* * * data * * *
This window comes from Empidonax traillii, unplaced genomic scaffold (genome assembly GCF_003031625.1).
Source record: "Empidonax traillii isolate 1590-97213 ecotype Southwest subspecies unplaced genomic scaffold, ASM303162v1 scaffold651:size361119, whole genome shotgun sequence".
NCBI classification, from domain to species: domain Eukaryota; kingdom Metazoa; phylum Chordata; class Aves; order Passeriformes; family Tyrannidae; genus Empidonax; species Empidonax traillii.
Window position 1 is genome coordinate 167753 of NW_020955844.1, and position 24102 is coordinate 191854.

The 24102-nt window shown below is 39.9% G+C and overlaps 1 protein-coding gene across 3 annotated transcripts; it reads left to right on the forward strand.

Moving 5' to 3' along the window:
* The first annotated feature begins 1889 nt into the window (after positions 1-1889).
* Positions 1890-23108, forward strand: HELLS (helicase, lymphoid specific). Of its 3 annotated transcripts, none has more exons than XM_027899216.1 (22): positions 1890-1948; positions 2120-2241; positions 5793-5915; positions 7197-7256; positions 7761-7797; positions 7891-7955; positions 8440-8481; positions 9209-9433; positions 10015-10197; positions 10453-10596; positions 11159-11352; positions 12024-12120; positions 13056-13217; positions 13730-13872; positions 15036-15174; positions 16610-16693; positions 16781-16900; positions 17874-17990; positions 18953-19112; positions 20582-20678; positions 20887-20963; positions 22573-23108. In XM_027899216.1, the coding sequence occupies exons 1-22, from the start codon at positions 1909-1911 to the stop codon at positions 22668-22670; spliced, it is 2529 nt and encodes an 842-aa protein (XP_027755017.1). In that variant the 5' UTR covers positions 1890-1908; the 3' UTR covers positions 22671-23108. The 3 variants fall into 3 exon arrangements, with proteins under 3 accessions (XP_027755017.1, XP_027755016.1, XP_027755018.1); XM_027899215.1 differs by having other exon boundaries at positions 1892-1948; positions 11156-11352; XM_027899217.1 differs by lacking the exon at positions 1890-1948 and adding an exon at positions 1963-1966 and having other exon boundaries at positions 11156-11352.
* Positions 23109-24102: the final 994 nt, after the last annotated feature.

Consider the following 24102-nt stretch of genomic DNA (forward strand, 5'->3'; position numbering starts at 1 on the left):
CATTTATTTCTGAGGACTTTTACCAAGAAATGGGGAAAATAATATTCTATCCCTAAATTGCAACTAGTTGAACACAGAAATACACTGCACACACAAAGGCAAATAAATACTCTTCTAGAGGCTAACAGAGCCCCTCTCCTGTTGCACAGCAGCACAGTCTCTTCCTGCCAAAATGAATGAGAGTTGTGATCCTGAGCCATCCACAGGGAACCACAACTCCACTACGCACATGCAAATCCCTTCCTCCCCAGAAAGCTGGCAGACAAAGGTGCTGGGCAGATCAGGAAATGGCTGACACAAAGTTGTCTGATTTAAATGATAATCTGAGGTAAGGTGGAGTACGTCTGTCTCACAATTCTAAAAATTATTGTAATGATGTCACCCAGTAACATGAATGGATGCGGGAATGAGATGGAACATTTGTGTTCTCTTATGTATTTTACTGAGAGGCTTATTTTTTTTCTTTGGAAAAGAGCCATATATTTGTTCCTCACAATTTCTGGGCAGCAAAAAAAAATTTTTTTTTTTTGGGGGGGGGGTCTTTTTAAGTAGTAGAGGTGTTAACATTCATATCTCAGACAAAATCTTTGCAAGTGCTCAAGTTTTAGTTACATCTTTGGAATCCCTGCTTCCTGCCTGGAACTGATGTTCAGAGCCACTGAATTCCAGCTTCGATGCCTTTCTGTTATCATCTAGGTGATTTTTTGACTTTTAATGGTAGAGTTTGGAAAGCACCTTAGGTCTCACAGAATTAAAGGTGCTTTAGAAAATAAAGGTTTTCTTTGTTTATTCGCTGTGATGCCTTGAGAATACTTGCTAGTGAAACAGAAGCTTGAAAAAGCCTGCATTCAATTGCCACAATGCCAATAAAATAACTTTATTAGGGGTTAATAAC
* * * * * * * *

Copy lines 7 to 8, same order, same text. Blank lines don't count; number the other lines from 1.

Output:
* The first annotated feature begins 1889 nt into the window (after positions 1-1889).
* Positions 1890-23108, forward strand: HELLS (helicase, lymphoid specific). Of its 3 annotated transcripts, none has more exons than XM_027899216.1 (22): positions 1890-1948; positions 2120-2241; positions 5793-5915; positions 7197-7256; positions 7761-7797; positions 7891-7955; positions 8440-8481; positions 9209-9433; positions 10015-10197; positions 10453-10596; positions 11159-11352; positions 12024-12120; positions 13056-13217; positions 13730-13872; positions 15036-15174; positions 16610-16693; positions 16781-16900; positions 17874-17990; positions 18953-19112; positions 20582-20678; positions 20887-20963; positions 22573-23108. In XM_027899216.1, the coding sequence occupies exons 1-22, from the start codon at positions 1909-1911 to the stop codon at positions 22668-22670; spliced, it is 2529 nt and encodes an 842-aa protein (XP_027755017.1). In that variant the 5' UTR covers positions 1890-1908; the 3' UTR covers positions 22671-23108. The 3 variants fall into 3 exon arrangements, with proteins under 3 accessions (XP_027755017.1, XP_027755016.1, XP_027755018.1); XM_027899215.1 differs by having other exon boundaries at positions 1892-1948; positions 11156-11352; XM_027899217.1 differs by lacking the exon at positions 1890-1948 and adding an exon at positions 1963-1966 and having other exon boundaries at positions 11156-11352.